Jeremy Bjorn Swanson
This composition will examine the relationship between the United States and Brazil. Interactions and exchange relations between the two nations have been stressed. Trade barriers are the main cause for these tensions; specific exchange obstructions shall be discussed, potential effects of removing these barriers, and the implications it may have on the companies involved with the 2006 FAU Field Experience. The following notions have been deducted through researching materials listed in works cited and personal opinion.
Over the past half century the world has gone through a great deal of change. International trade has played an integral part of uniting formerly warring nations once the mutual benefits of globalization were discovered. The WTO, GATT, MERCOSUR and other trade organization are all superlative examples of successful multi-national treaties. Despite the verified success various countries have had with foreign exchange, there are still major economic powers that remain apprehensive about the results of removing trade barriers. An interesting example of two major economies, whose governments chose to maintain two distinctly different post-world war international trade policies, is the United States of America and Brazil. Both nations are the largest economy on their respective continent. They are geographically similar in size and are located in close proximity to one another. In addition to this, during the 1960s the two countries shared a comparable trade/gross domestic product ratio. This ratio averaged 9.7% for the United States and 13.1 percent for Brazil. Over the past forty years the United States has opened its market to the globalization of finance and trade. The national remuneration for this adaptability was significant, as positive results were via increased employment rate and higher levels of income. Conversely, aside from its MERCOSUR participation, Brazil has remained relatively inaccessible for international barter. The nation’s involvement in MERCOSUR boosted the country’s productivity drastically and helped raise the standard of living. Brazil must continue to restructure its trade strategies if they wish to remain globally competitive. [pic]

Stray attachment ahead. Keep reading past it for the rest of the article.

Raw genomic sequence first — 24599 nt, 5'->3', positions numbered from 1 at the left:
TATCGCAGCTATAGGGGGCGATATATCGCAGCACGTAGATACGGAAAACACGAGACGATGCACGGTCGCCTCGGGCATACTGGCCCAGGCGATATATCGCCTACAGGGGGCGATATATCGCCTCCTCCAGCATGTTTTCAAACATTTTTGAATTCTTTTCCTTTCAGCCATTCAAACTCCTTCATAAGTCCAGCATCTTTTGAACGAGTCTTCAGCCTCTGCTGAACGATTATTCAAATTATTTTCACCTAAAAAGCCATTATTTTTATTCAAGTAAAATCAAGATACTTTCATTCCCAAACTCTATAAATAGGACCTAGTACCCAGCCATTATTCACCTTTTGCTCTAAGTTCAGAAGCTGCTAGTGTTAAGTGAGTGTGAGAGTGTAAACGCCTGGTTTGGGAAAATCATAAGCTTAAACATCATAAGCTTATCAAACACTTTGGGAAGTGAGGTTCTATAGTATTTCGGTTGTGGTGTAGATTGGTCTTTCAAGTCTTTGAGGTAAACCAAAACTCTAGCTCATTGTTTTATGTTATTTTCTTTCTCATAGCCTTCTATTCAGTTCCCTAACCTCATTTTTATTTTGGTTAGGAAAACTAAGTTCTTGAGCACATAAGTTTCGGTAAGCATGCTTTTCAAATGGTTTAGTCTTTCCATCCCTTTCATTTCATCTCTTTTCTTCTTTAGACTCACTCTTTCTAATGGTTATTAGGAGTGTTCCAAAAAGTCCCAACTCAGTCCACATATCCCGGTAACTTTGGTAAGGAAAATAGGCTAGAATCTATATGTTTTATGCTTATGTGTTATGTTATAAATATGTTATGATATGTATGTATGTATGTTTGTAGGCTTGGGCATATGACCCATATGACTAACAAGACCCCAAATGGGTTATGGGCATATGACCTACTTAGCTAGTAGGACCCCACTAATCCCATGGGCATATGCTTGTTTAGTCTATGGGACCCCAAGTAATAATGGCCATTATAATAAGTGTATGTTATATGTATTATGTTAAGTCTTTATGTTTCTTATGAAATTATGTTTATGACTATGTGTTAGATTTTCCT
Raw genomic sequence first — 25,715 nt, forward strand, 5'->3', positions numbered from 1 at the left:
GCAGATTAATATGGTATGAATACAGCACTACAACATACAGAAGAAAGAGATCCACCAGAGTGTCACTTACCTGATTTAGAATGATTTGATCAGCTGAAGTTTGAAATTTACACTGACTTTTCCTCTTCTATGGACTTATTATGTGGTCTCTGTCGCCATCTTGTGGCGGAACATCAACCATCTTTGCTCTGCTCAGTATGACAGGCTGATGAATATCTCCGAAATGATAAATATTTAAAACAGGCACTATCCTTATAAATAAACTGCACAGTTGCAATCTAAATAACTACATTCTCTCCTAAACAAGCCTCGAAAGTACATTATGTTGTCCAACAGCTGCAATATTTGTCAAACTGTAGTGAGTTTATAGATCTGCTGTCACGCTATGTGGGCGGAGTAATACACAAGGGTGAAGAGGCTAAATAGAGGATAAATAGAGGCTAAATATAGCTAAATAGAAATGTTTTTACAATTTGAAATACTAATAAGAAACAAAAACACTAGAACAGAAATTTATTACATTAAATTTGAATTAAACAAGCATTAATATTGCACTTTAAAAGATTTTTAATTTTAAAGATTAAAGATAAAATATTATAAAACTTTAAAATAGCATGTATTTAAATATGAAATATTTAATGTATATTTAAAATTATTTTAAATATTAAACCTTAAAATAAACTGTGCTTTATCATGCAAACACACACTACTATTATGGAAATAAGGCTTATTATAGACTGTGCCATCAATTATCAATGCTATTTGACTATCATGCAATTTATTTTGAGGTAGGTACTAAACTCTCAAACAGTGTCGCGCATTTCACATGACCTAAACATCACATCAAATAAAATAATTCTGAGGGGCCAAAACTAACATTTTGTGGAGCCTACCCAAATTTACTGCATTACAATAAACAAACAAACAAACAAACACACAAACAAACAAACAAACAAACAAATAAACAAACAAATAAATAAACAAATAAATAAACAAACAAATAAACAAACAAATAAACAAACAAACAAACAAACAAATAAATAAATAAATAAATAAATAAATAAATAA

(Exports of Goods and Services, 1999-2003)
Normally, when a country such as the United States invests a substantial sum of money into a foreign country there is a positive reaction in the volume of bilateral trade. However, this has not been the case with Brazil and the United States. It is imperative that these countries cease their petty squabbling and find a common ground for business negotiations. The economic health of countries which border one another or are in close regional proximity, are greatly affected by the other’s political stability and economic success. For this reason, the social structure and fiscal success of both Brazil and the U.S. ultimately depend on the success of the FTAA, WTO, and two way trades between one another. This essay will observe U.S.- Brazilian Trade Relations, disclose many of Brazil’s existing trade barriers, and ponder the potential benefits of a closer, more amicable affiliation.
Bilateral trade between Brazil and the United States swelled since the 1990s; U.S. exports to Brazil dropped off in 1997 but the imports proliferated like never before. Petroleum, electric machinery, iron, steel, and footwear are common items for which the United States solicits Brazil for. Conversely, the outflow of U.S. goods to Brazil generally consist of more refined and technologically advanced products such as computers, sophisticated electric machinery, and large aircraft. In spite of a large trade deficit between the two countries, the stock of U.S. foreign direct investment in Brazil is close to 40 billion dollars....